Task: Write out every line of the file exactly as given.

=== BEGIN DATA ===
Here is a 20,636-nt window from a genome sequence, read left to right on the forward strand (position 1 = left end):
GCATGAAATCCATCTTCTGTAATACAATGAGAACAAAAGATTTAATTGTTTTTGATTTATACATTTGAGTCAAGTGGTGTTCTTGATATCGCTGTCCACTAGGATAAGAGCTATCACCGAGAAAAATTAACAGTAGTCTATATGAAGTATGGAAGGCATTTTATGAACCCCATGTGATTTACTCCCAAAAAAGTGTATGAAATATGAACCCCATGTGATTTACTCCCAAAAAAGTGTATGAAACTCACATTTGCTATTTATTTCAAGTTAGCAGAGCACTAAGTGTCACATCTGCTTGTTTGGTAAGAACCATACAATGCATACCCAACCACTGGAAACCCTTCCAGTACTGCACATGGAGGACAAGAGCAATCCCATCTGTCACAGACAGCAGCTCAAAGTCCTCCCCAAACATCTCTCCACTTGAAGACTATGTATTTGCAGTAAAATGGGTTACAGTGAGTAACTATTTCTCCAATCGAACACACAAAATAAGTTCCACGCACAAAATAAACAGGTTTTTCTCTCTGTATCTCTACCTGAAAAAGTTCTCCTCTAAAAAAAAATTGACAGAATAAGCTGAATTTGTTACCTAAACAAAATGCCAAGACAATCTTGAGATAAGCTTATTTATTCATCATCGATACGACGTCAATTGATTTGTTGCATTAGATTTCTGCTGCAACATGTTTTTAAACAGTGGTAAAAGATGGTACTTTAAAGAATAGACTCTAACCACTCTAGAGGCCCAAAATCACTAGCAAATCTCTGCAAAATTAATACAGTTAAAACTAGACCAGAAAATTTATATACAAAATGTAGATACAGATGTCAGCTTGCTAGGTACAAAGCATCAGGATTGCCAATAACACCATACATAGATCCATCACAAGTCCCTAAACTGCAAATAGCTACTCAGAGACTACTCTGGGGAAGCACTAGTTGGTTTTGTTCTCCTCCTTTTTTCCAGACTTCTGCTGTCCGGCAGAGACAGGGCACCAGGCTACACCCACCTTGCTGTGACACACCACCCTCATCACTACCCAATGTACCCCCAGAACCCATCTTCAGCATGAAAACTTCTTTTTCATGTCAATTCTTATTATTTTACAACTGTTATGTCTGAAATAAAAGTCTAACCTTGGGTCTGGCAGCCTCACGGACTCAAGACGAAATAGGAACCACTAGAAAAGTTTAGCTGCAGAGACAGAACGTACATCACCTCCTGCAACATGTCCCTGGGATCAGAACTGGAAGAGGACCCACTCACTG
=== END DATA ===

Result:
Here is a 20,636-nt window from a genome sequence, read left to right on the forward strand (position 1 = left end):
GCATGAAATCCATCTTCTGTAATACAATGAGAACAAAAGATTTAATTGTTTTTGATTTATACATTTGAGTCAAGTGGTGTTCTTGATATCGCTGTCCACTAGGATAAGAGCTATCACCGAGAAAAATTAACAGTAGTCTATATGAAGTATGGAAGGCATTTTATGAACCCCATGTGATTTACTCCCAAAAAAGTGTATGAAATATGAACCCCATGTGATTTACTCCCAAAAAAGTGTATGAAACTCACATTTGCTATTTATTTCAAGTTAGCAGAGCACTAAGTGTCACATCTGCTTGTTTGGTAAGAACCATACAATGCATACCCAACCACTGGAAACCCTTCCAGTACTGCACATGGAGGACAAGAGCAATCCCATCTGTCACAGACAGCAGCTCAAAGTCCTCCCCAAACATCTCTCCACTTGAAGACTATGTATTTGCAGTAAAATGGGTTACAGTGAGTAACTATTTCTCCAATCGAACACACAAAATAAGTTCCACGCACAAAATAAACAGGTTTTTCTCTCTGTATCTCTACCTGAAAAAGTTCTCCTCTAAAAAAAAATTGACAGAATAAGCTGAATTTGTTACCTAAACAAAATGCCAAGACAATCTTGAGATAAGCTTATTTATTCATCATCGATACGACGTCAATTGATTTGTTGCATTAGATTTCTGCTGCAACATGTTTTTAAACAGTGGTAAAAGATGGTACTTTAAAGAATAGACTCTAACCACTCTAGAGGCCCAAAATCACTAGCAAATCTCTGCAAAATTAATACAGTTAAAACTAGACCAGAAAATTTATATACAAAATGTAGATACAGATGTCAGCTTGCTAGGTACAAAGCATCAGGATTGCCAATAACACCATACATAGATCCATCACAAGTCCCTAAACTGCAAATAGCTACTCAGAGACTACTCTGGGGAAGCACTAGTTGGTTTTGTTCTCCTCCTTTTTTCCAGACTTCTGCTGTCCGGCAGAGACAGGGCACCAGGCTACACCCACCTTGCTGTGACACACCACCCTCATCACTACCCAATGTACCCCCAGAACCCATCTTCAGCATGAAAACTTCTTTTTCATGTCAATTCTTATTATTTTACAACTGTTATGTCTGAAATAAAAGTCTAACCTTGGGTCTGGCAGCCTCACGGACTCAAGACGAAATAGGAACCACTAGAAAAGTTTAGCTGCAGAGACAGAACGTACATCACCTCCTGCAACATGTCCCTGGGATCAGAACTGGAAGAGGACCCACTCACTG